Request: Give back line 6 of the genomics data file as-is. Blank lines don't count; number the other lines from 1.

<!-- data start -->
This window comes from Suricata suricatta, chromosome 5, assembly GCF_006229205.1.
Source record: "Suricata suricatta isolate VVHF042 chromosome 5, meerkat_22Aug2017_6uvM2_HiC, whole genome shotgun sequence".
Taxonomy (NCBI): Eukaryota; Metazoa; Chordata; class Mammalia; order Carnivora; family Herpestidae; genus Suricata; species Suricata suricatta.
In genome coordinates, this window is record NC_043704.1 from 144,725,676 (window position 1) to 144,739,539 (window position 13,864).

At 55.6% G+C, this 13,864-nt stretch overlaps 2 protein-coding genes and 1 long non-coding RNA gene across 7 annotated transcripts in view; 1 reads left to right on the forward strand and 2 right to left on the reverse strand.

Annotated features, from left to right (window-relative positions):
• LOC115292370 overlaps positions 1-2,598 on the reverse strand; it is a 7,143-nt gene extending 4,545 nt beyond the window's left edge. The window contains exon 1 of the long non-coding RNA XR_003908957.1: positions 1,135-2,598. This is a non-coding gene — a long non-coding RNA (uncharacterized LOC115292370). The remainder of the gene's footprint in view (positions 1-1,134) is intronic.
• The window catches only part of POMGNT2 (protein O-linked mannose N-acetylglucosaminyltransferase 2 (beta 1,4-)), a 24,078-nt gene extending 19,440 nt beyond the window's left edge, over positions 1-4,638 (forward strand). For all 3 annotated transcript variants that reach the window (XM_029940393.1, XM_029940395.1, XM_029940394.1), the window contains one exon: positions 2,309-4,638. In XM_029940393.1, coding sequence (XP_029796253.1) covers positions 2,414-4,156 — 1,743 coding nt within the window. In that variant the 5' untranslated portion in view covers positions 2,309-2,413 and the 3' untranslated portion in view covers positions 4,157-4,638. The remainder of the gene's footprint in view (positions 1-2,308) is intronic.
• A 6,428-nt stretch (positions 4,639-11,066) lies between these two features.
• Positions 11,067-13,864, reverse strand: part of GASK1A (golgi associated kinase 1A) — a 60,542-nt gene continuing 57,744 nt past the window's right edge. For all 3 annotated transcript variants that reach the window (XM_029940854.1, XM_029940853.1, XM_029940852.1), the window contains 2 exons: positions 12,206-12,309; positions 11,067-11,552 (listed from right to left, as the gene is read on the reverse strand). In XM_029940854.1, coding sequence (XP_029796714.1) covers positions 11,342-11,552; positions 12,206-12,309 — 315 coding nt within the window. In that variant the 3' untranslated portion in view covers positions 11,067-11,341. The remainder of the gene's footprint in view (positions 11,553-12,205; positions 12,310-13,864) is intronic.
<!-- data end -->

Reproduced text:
Annotated features, from left to right (window-relative positions):